Triathletes experience a range of environmental conditions that can affect their physiological demands, thus a broad range of possible medical problems and complications can be taken during races. Triathletes engage in an Olympic distance that takes 2 to 4 hours to complete, a swimming course of 1500 meters, a 40-kilometer cycling leg and a 10-kilometer running leg.

SWIM HEALTH HAZARDS

The swim takes place in freshwater lake or river, this may be the shortest course in the race but medical problems can still arise.

  • Hypothermia

The core temperature is below 35 degrees Celsius, heat production stops and core temperature drops rapidly. Fatal cardiac arrhythmias and unconsciousness may occur. Wetsuits are used by the triathletes to reduce heat loss.

  • Traumatic Injuries

Injuries to the face and limbs can result, to minimize such incidents, swimmers are advised to wear bright caps to prevent unintended collisions.

  • Bacterial Infection

Leptospirosis and schistosomiasis can be contracted by triathletes in freshwater lake or river.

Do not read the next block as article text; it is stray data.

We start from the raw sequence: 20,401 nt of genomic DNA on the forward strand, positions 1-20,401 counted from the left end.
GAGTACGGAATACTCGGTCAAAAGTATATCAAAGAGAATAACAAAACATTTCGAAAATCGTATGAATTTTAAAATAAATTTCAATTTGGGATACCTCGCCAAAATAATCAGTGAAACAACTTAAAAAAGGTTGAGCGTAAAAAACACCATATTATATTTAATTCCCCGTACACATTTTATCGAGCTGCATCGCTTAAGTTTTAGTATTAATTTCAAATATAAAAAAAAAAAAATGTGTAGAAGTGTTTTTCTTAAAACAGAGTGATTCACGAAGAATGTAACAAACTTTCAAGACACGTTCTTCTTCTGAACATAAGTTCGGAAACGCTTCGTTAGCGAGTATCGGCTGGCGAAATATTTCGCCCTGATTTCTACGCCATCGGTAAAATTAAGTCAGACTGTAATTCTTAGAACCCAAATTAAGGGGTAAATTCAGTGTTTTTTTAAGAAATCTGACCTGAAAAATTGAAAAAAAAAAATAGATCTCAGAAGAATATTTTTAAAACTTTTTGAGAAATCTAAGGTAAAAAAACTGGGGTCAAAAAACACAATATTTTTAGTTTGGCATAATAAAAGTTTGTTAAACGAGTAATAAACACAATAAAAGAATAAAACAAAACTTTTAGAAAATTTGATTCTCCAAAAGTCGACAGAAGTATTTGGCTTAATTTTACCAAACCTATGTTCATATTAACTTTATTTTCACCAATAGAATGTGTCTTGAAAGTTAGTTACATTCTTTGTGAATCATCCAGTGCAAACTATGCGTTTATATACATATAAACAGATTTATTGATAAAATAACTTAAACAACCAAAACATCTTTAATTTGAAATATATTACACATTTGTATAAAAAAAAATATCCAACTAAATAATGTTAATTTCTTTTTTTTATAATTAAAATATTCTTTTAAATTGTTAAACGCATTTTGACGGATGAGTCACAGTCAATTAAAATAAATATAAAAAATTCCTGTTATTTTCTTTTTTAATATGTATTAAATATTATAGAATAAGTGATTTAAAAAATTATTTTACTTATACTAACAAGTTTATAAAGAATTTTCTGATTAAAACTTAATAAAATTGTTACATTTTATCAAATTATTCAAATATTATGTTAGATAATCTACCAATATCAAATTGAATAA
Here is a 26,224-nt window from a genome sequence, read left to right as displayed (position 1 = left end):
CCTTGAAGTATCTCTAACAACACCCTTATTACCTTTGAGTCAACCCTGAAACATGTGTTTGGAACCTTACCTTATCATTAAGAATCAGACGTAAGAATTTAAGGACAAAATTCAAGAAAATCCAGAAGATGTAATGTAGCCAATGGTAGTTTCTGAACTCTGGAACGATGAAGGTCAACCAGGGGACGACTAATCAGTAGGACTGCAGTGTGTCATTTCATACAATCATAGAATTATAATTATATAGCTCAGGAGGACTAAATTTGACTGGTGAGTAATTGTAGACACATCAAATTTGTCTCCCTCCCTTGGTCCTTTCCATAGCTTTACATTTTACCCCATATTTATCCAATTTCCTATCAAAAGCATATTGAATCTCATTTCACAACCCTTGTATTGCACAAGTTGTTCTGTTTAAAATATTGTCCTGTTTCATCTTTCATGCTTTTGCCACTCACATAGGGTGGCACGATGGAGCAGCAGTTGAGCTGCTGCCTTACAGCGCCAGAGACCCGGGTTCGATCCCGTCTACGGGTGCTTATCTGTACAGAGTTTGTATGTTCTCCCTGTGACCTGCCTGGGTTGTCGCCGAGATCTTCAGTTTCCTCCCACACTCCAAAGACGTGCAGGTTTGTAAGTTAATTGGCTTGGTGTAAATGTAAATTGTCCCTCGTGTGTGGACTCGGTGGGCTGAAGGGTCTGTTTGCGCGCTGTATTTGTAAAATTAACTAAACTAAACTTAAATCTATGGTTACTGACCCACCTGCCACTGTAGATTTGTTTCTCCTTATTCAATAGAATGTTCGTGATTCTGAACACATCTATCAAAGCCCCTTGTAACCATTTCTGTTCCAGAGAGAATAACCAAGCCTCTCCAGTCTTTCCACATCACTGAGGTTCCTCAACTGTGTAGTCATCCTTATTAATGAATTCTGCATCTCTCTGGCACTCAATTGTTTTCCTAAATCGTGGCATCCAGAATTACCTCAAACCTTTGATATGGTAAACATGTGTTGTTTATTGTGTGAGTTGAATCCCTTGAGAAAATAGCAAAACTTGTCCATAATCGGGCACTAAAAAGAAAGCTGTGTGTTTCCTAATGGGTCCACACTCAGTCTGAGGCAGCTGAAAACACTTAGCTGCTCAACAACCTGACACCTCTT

CYCLING HEALTH HAZARDS

  • Hyperthermia

The core temperature increases rapidly during long distance events, ice packs or water-soaked towels applied to the neck, groin, and axilla are managements that can help neutralize the body temperature.

  • Traumatic Injuries

The use of protective clothing are highly encouraged and to abide local traffic laws to prevent collisions and prevent a wide range of injury.

RUN HEALTH HAZARDS

A number of triathletes withdraw during this course, musculoskeletal injuries to the lower back limbs are suffered.

  • Dehydration

Fluid stations are recommended every 2 kilometers along the course, cold water, a mixture of water, glucose, and electrolytes are being provided. If the fluids are not adequately replaced, the symptoms will rapidly develop.

  • Hyponatremia

Sodium concentration in the body is normally between 135 to 145 mmol/L, sodium is lost through sweat and may be exaggerated by too much water consumption. Isotonic and hypertonic fluids are the recommended management for hyponatremia.

  • UV Light Exposure

With the combination of high temperatures and long exposure under the sun results to sunburn. The use of water-resistant sunblocks with SPF 25+ is recommended.

  • Gastrointestinal Distress

Nausea, epigastric pain, vomiting, diarrhea and abdominal pain are being experienced by triathletes.

 

To reduce risk associated with these medical conditions, weather and water conditions, effective swim, cycle and run course organization and management should be taken into account. Despite the medical concerns, triathlete participants seize to exist, triathlon appears to be safe for all ages, assuming that high-risk adults have undergone health screening before the said race.

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